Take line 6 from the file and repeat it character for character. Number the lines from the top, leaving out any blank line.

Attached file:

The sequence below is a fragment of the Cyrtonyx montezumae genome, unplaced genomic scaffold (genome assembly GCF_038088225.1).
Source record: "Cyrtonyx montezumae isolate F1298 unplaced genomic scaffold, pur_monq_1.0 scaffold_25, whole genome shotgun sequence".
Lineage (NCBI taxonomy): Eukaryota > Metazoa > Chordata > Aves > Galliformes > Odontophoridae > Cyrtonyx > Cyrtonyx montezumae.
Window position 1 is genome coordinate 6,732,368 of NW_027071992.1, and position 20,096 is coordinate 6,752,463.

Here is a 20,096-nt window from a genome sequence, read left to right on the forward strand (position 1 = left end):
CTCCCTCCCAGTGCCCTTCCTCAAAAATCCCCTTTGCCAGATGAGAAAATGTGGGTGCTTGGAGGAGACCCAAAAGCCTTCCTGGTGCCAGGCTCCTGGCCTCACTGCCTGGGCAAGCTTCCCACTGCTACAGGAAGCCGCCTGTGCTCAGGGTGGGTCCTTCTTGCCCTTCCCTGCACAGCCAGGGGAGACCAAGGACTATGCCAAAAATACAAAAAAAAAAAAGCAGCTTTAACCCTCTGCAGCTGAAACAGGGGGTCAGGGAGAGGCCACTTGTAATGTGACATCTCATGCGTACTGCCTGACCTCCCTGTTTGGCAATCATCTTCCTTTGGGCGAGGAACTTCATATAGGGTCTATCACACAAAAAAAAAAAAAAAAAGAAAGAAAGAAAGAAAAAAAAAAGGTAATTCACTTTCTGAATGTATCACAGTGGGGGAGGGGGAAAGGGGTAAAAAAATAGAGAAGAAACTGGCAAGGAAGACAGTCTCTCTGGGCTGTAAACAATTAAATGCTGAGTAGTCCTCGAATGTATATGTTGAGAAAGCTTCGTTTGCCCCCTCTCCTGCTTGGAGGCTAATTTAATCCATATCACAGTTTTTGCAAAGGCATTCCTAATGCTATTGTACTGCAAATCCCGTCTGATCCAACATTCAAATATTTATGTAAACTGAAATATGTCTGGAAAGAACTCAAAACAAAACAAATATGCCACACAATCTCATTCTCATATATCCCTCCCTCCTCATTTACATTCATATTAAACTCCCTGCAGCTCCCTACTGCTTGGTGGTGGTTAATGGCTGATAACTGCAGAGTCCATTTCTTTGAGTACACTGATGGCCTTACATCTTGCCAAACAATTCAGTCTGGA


CTCCCTCCCAGTGCCCTTCCTCAAAAATCCCCTTTGCCAGATGAGAAAATGTGGGTGCTTGGAGGAGACCCAAAAGCCTTCCTGGTGCCAGGCTCCTGGCCTCACTGCCTGGGCAAGCTTCCCACTGCTACAGGAAGCCGCCTGTGCTCAGGGTGGGTCCTTCTTGCCCTTCCCTGCACAGCCAGGGGAGACCAAGGACTATGCCAAAAATACAAAAAAAAAAAAGCAGCTTTAACCCTCTGCAGCTGAAACAGGGGGTCAGGGAGAGGCCACTTGTAATGTGACATCTCATGCGTACTGCCTGACCTCCCTGTTTGGCAATCATCTTCCTTTGGGCGAGGAACTTCATATAGGGTCTATCACACAAAAAAAAAAAAAAAAAGAAAGAAAGAAAGAAAAAAAAAAGGTAATTCACTTTCTGAATGTATCACAGTGGGGGAGGGGGAAAGGGGTAAAAAAATAGAGAAGAAACTGGCAAGGAAGACAGTCTCTCTGGGCTGTAAACAATTAAATGCTGAGTAGTCCTCGAATGTATATGTTGAGAAAGCTTCGTTTGCCCCCTCTCCTGCTTGGAGGCTAATTTAATCCATATCACAGTTTTTGCAAAGGCATTCCTAATGCTATTGTACTGCAAATCCCGTCTGATCCAACATTCAAATATTTATGTAAACTGAAATATGTCTGGAAAGAACTCAAAACAAAACAAATATGCCACACAATCTCATTCTCATATATCCCTCCCTCCTCATTTACATTCATATTAAACTCCCTGCAGCTCCCTACTGCTTGGTGGTGGTTAATGGCTGATAACTGCAGAGTCCATTTCTTTGAGTACACTGATGGCCTTACATCTTGCCAAACAATTCAGTCTGGA